Daniel W. Patterson. The True Image: Gravestone Art and the Culture of Scotch Irish Settlers in the Pennsylvania and Carolina Backcountry. Chapel Hill: University of North Carolina Press, 2012. 496 pp. ISBN 978-0-8078-3567-8.

It is not often that a book comes along that offers valuable information to both discerning academics and lay people. Daniel W. Patterson has accomplished that challenging feat. As one would expect from a book published by the University of North Carolina Press, The True Image does not read like a research-laden dissertation. Patterson uses vivid prose that is enjoyable and informative; however, he, like a number of other earnest writers, bases much of his work on the association among the Scotch-Irish, other Protestant ethnicities in Ulster, and Presbyterianism.

As one who has traipsed through countless Scottish and southern cemeteries reading names, dates, and other personal tidbits on funerary stones especially as they relate to Presbyterian congregations, I admire Patterson’s passion and enjoyed his insights into the dexterity used to craft headstones that marked the personal eschatologies of Presbyterians. I am also delighted by the way he explains the value of different rocks and how local land features affected the choice of materials used as markers. Because some of the materials used in crafting headstones had to be imported, especially for those clients who were interred in sandy areas where rock material was scant, there was a distinct social class dimension to decorating one’s grave.

That particular subject could have received more attention because, as the subtitle of the book implies, the focus of the book is the backcountry of the Carolinas and Pennsylvania. The backcountry, as described by David Hackett Fischer, was found in the Appalachian Mountains where poverty precluded many of the faithful from buying expensive grave markers. Instead, Patterson focuses most of his attention on more affluent Presbyterian communities in the Piedmont region of North Carolina.

Patterson’s command of the literature suggests that he has been engaged in studying the Scotch-Irish for a number of years. His bibliography reflects a wealth of primary and secondary sources that are solid, especially with respect to material cultures found in the South, in Ulster, and in Scotland; however, his Scotch-Irish sources are somewhat dated. Nevertheless, the older, yet seminal, works are cited: James Leyburn’s social history (1989), Patrick Griffin’s People with No Name (2001), and Marilyn Westerkamp’s Triumph of the Laity (1988). Missing, however, are a number of recently published books on the formation of a distinct Ulster Scots (Scotch-Irish) and other Protestant communities in the north of Ireland and their American counterparts in the “backcountry,” including the western reaches of the Carolinas and Pennsylvania.

While Patterson seems to recognize the mosaic of ethnicities that made up the Protestant community in Ulster and in America, who early on called themselves “Irish,” he steps into the quicksand that so many American writers have found themselves. The tendency on this side of the Atlantic is to assume that the Scots, Germans, English, and French Protestants who settled in Ulster formed a distinct Presbyterian community on the emerald Isle. This situation makes it handy for us to label their American descendants as “Scotch Irish.” A more thorough reading of recent research would have cast some light on that flawed assumption. Indeed, various Protestant groups in Ulster more often than not settled into faith communities (i.e., Baptists, Quakers, and Episcopalians) and did not assimilate into the Presbyterian community that was dominated by Ulster Scots.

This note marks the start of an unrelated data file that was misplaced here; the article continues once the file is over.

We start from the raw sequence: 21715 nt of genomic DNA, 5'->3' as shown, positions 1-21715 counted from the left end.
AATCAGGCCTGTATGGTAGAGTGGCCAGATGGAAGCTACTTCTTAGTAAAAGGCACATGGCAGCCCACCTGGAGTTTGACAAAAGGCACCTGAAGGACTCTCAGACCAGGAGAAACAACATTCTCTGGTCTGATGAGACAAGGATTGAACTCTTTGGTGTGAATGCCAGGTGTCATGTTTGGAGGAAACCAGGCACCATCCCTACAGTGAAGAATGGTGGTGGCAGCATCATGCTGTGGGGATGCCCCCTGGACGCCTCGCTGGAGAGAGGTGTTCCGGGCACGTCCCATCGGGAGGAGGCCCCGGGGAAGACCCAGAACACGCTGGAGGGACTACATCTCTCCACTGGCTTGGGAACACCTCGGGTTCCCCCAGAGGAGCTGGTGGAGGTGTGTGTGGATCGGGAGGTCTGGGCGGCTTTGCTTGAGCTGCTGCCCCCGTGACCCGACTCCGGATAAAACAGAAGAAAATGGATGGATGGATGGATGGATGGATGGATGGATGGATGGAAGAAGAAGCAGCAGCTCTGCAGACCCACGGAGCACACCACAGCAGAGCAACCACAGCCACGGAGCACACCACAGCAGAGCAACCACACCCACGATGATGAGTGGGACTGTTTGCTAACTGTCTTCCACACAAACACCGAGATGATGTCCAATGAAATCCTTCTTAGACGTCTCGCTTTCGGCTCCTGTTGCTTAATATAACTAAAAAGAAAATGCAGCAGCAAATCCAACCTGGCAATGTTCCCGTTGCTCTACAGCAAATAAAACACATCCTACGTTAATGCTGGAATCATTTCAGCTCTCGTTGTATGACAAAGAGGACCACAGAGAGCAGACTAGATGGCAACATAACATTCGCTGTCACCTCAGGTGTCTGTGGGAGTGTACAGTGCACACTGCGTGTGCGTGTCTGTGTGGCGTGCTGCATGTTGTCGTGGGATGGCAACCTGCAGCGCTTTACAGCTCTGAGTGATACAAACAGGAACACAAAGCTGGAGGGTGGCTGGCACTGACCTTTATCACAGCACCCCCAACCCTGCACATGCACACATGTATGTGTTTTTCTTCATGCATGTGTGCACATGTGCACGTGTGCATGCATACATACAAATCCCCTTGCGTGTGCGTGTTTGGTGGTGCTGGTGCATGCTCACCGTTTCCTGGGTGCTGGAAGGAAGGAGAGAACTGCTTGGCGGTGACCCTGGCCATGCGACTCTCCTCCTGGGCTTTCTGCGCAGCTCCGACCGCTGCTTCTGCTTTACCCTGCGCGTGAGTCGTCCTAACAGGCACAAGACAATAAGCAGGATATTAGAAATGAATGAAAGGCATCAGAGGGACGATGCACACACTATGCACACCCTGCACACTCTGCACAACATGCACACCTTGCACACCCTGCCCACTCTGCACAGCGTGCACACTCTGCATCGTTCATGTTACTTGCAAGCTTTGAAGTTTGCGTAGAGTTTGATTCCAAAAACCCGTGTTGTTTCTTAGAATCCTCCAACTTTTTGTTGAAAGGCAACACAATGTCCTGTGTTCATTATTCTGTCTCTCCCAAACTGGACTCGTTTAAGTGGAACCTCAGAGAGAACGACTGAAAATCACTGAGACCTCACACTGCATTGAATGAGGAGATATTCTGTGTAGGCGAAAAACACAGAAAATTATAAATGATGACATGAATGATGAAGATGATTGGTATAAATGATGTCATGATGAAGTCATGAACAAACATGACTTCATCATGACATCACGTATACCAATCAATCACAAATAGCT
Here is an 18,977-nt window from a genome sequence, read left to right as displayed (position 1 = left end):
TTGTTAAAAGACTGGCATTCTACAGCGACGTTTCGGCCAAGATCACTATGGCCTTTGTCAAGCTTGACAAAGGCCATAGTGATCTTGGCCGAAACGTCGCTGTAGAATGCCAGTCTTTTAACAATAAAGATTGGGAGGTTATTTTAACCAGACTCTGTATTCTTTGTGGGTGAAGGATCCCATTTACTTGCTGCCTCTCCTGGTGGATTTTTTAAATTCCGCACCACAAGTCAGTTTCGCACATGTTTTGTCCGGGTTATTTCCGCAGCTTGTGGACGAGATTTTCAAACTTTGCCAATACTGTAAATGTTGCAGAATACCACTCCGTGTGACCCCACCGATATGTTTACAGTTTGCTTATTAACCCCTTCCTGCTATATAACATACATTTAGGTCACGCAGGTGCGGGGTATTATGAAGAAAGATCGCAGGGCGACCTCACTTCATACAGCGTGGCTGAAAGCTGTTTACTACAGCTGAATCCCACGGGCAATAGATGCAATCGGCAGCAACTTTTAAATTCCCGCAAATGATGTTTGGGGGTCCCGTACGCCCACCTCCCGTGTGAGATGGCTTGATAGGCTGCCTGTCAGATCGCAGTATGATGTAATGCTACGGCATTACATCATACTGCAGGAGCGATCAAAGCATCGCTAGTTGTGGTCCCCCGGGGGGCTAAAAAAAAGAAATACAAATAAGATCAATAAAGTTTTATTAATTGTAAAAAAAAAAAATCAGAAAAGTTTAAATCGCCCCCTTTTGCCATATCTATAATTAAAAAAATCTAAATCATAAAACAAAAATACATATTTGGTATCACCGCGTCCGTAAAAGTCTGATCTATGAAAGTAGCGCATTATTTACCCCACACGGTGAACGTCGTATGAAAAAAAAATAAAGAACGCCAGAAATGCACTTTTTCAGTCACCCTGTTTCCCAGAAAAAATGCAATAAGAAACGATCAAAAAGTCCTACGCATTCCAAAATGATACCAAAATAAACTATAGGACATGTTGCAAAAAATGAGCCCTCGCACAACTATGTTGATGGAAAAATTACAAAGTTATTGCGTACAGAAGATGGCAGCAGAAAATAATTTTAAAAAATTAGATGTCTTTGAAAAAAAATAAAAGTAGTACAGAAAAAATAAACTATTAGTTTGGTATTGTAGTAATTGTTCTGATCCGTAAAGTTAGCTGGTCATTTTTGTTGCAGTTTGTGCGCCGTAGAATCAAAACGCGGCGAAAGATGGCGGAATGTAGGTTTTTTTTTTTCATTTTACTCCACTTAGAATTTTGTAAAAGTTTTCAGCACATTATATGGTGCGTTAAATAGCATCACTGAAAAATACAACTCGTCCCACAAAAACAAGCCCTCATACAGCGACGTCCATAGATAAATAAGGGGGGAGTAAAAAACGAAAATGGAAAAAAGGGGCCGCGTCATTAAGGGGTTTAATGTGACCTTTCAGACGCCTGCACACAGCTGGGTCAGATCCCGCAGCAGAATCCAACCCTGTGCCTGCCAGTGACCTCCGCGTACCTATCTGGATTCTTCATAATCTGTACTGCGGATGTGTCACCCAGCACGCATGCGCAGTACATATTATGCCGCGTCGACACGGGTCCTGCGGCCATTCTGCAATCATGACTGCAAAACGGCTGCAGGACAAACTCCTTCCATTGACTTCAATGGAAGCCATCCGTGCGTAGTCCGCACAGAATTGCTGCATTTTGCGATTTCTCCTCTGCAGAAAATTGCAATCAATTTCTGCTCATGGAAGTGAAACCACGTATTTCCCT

On a similar note, many writers, including Patterson, have assumed that “Presbyterian” and “Scotch-Irish” can be used interchangeably. Patterson discusses how many Presbyterian ministers in Pennsylvania and the Carolinas were educated at the College of New Jersey (later renamed Princeton University). He even mentions the New Light Presbyterians and the Great Awakening, but he misses the mark in describing the reason for the emergence of the New Lights and their college in the first place. When Francis Makemie, the founder of American Presbyterianism and a graduate of the University of Glasgow in Scotland came to America, he and others of the cloth who followed him wanted to evangelize throughout the colonies, regardless of whether or not potential congregants were of Scotch-Irish lineage. Besides, the Kirk of Scotland became officially Presbyterian in 1690, so ministers and church planters who came to Pennsylvania and the Carolinas may well have arrived straight from Scotland, having never set a foot in Ulster. Without specific family histories, ship records, or other documentation that historically places a surname in Scotland and Ulster, one is hard pressed to locate precisely a so-called Scotch-Irish family’s place of origin. In other words, many of the Presbyterian folk who are buried in church yards in the Carolina Piedmont region may not have had any connection to Ulster.

Although some of Patterson’s assumptions about labeling families as Scotch-Irish may not be accurate, The True Image offers a well-written, delightfully vivid depiction of the history of Presbyterian funerary art. Historians, geographers, and lay people interested in family histories will find the book inviting and a rewarding read.